China: What a Typical Bubble Bursting Looks Like

People have been asking me a lot lately about the impact of the Chinese stock market crashing. My answer has two parts…

First, China’s stock market is completely typical of what a crash or bubble bursting looks like. Bubbles don’t go straight up and collapses don’t go straight down. They’re jagged.

Investors can take a stock chart of the Dow Jones industrial Index from 1928 to 1933. The stock market crashed in October 1929, but you can see the bubble growing before that.

You’ll also see the market went straight up in a bubble then it broke.

Then it went up a little bit, broke down a little again, then went back up slightly, then breaks down again. The bottom did not come in October 1929 or even 1930 or 1931. The bottom was in 1933. It took four years for the stock market to collapse. It went down over 80%.

My point is, the worst is not over in China.

If you know anything about Chinese culture, they love to gamble. To them the bubble became a big casino and, of course, when it was going up it felt good and everyone seemed like a genius. But now it’s popping. The market won’t come rallying back, either. That’s not how bubbles work.

The second thing I tell investors who ask me about the Chinese stock market is: “What market?”

There’s no market left in China. Soon after the crash, close to half the stocks on the Shanghai Composite Index were suspended from trading. The market was open, but if almost half of the stocks are not trading, do you really have a market? I don’t think so.

Moreover, the Chinese government also told institutional investors they couldn’t sell stocks for six months. You can only be a buyer, not a seller. The government has also banned short selling and they put together a multibillion dollar rescue fund. This is a façade of a market. What’s left is government manipulation.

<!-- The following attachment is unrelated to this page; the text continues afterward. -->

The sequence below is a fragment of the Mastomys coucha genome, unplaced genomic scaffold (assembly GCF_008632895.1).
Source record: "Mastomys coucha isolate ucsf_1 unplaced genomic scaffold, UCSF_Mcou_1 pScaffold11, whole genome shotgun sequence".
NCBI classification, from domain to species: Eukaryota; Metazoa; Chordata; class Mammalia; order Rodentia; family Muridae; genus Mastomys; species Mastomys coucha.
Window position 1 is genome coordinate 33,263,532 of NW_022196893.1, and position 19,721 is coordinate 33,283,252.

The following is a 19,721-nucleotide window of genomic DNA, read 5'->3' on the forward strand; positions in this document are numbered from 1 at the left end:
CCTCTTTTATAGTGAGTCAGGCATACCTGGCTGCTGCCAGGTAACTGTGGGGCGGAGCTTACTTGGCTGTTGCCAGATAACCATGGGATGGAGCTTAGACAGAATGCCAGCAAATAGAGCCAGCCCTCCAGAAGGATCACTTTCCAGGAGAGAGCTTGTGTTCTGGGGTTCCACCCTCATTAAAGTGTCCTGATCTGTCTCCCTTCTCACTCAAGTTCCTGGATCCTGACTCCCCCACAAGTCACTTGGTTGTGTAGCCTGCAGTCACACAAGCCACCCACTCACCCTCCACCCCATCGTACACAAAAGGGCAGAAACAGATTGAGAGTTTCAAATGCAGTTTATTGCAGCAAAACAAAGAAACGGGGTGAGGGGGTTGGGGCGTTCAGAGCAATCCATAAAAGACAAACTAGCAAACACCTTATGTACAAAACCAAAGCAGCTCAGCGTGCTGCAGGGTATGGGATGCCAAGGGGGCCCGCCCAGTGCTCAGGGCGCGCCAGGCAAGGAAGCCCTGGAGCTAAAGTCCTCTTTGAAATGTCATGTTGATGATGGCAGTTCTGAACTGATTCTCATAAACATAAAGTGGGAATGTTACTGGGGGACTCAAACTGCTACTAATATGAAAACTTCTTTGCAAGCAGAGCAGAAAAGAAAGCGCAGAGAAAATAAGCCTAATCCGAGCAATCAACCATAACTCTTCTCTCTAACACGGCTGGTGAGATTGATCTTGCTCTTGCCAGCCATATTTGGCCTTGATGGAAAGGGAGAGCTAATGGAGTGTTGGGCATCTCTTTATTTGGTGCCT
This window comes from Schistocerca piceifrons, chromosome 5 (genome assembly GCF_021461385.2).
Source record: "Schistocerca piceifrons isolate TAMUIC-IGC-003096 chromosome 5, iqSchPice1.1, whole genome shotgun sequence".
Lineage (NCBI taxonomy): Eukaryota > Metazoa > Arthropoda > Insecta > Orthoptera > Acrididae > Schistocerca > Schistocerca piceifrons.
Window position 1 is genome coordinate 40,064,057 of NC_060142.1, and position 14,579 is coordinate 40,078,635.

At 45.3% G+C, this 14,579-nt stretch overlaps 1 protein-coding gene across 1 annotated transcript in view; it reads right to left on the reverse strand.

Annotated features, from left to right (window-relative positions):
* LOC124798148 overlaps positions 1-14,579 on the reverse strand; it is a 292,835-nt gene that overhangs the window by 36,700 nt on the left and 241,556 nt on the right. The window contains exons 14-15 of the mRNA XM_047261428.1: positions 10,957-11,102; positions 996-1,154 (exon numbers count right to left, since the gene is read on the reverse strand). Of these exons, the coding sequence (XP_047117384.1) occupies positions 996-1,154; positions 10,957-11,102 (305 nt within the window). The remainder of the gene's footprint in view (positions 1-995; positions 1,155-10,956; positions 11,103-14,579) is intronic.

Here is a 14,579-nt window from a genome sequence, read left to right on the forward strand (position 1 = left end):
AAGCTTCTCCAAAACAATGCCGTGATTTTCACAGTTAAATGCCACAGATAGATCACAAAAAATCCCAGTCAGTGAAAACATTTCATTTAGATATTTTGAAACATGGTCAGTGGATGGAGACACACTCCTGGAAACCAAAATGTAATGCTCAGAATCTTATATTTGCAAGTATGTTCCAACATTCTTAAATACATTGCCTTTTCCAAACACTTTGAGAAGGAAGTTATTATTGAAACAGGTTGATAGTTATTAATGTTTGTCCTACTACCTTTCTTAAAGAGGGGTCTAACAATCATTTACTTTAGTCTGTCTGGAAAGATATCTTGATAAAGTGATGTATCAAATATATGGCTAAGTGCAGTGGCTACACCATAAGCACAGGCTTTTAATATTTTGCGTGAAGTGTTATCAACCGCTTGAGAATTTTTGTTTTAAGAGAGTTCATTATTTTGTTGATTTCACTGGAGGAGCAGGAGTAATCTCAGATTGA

The stock market bubble in China grew out of the country’s ongoing credit crisis. Prior to the stock market crashing, China had a massive debt pyramid that was collapsing. This is all explained in chapter four of my book The Death of Money.

It was an enormous mountain of bad debt from provincial governments and corporations.

You had holding companies where one corporation had some cash and the other corporation was broke and the one with the cash would lend money to the one that was broke and take a note back and pretty soon they were both broke.

What is the solution to the credit crisis?

Well, you can write off or restructure bad debts, which is what they’re doing in Greece. But the Chinese had a better idea.

They decided to sell stock to the country’s suckers. The government got all of the corporations in China that were going broke to go public. Then, they got the average Chinese citizen to invest.

Many of these people were not financially sophisticated. But the Chinese government’s solution to bad debt was to sell stock to a lot of people who don’t know any better and suck them in.

In a way, it succeeded beyond their expectations because all of a sudden every proverbial shoe shine man in China was saying buy stock. It’s turned extremely ugly for them.

This is why the elites are getting their money out of China as fast as possible.

That was something I noticed four years ago. All you have to do is go to Vancouver, Melbourne, Sydney, New York or Paris to see it. One of the things you’re bound to notice is that the Chinese are buying up all the condos.

Why are the richest, most connected, most powerful people in China buying up condos all over the world?

The answer is they want to get their money out.

These expensive properties effectively function as offshore bank accounts.

So what does that tell you about China’s economy? It tells you that the fundamentals are terrible, which is what I’ve been saying all along.

If you have any exposure to the Chinese stock market, now’s the time to sell.

You should look at your portfolio and see what’s inside. You may have exposure to China without realizing it.

For example, in your 401(k) you may have a BRICS (Brazil, Russia, India, China and South Africa) fund. Your broker or your employer may have recommended one of these when these funds were first opening. Or perhaps you own an Emerging Markets Growth Funds. They’ve been popular.

But which is the biggest emerging market? China, of course.

To be sure you weren’t exposed, you’d have to go get the fund’s offering document. Perhaps they have some Chinese stocks in there. Try and find out the specific names. you have exposure to.

Otherwise, go online and obtain the latest SEC file for that particular fund.  If you don’t have much luck with any of this, you may have to call your broker.

This exercise will take a little time and you’ll have to do some homework. But it will pay off if you find that you’ve got some Chinese stocks buried in your portfolio. As their stock markets drops further, you’ll be glad you checked.

Regards,

Jim Rickards
for The Daily Reckoning

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